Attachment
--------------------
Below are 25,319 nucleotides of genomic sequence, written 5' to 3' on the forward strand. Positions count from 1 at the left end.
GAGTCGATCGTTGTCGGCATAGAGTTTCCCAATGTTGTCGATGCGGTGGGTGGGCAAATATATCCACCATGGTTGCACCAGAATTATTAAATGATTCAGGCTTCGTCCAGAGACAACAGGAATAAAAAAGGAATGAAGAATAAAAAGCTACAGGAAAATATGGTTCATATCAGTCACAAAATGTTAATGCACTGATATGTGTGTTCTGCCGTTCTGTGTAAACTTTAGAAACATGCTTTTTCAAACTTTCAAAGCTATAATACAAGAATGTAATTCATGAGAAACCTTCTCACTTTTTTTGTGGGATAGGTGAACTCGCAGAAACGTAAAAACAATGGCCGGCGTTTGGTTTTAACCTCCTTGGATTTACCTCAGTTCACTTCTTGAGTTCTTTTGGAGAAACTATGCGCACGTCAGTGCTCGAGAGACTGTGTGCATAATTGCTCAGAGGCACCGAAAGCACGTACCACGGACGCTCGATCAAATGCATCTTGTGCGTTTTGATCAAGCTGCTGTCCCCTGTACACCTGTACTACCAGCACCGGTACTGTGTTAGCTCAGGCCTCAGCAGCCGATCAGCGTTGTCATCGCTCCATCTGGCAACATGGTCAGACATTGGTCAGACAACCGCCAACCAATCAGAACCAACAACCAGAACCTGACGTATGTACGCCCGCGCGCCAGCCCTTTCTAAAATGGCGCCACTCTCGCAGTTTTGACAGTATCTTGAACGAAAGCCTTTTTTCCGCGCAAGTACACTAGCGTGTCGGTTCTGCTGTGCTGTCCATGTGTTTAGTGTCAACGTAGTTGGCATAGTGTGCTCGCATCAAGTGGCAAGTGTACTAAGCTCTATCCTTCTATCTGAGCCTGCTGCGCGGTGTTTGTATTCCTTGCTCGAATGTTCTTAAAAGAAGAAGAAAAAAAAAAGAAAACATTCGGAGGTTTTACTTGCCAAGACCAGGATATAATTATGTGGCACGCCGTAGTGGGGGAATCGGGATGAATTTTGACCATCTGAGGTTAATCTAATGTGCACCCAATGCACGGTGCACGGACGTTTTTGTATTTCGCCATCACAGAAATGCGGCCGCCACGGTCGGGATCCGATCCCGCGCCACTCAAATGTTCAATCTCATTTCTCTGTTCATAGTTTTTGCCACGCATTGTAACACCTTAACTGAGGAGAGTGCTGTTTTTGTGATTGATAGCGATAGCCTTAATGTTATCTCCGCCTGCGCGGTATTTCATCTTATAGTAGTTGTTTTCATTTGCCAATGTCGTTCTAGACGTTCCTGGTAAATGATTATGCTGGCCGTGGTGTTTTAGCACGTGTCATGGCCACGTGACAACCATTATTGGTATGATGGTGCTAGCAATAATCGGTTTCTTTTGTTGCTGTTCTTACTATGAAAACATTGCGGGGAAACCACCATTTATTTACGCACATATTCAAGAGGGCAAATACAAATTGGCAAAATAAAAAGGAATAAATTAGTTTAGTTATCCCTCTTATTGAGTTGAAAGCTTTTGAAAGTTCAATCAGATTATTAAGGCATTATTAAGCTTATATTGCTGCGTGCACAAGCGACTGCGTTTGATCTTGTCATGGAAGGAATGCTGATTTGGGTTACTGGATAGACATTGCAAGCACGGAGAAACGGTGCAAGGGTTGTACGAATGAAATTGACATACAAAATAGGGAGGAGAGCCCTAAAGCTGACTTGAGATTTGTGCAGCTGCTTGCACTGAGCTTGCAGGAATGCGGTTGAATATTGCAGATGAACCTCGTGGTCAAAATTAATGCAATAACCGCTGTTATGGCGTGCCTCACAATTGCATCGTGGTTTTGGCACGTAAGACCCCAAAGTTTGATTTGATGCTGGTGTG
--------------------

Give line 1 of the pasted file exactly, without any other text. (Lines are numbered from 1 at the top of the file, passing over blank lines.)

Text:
Below are 25,319 nucleotides of genomic sequence, written 5' to 3' on the forward strand. Positions count from 1 at the left end.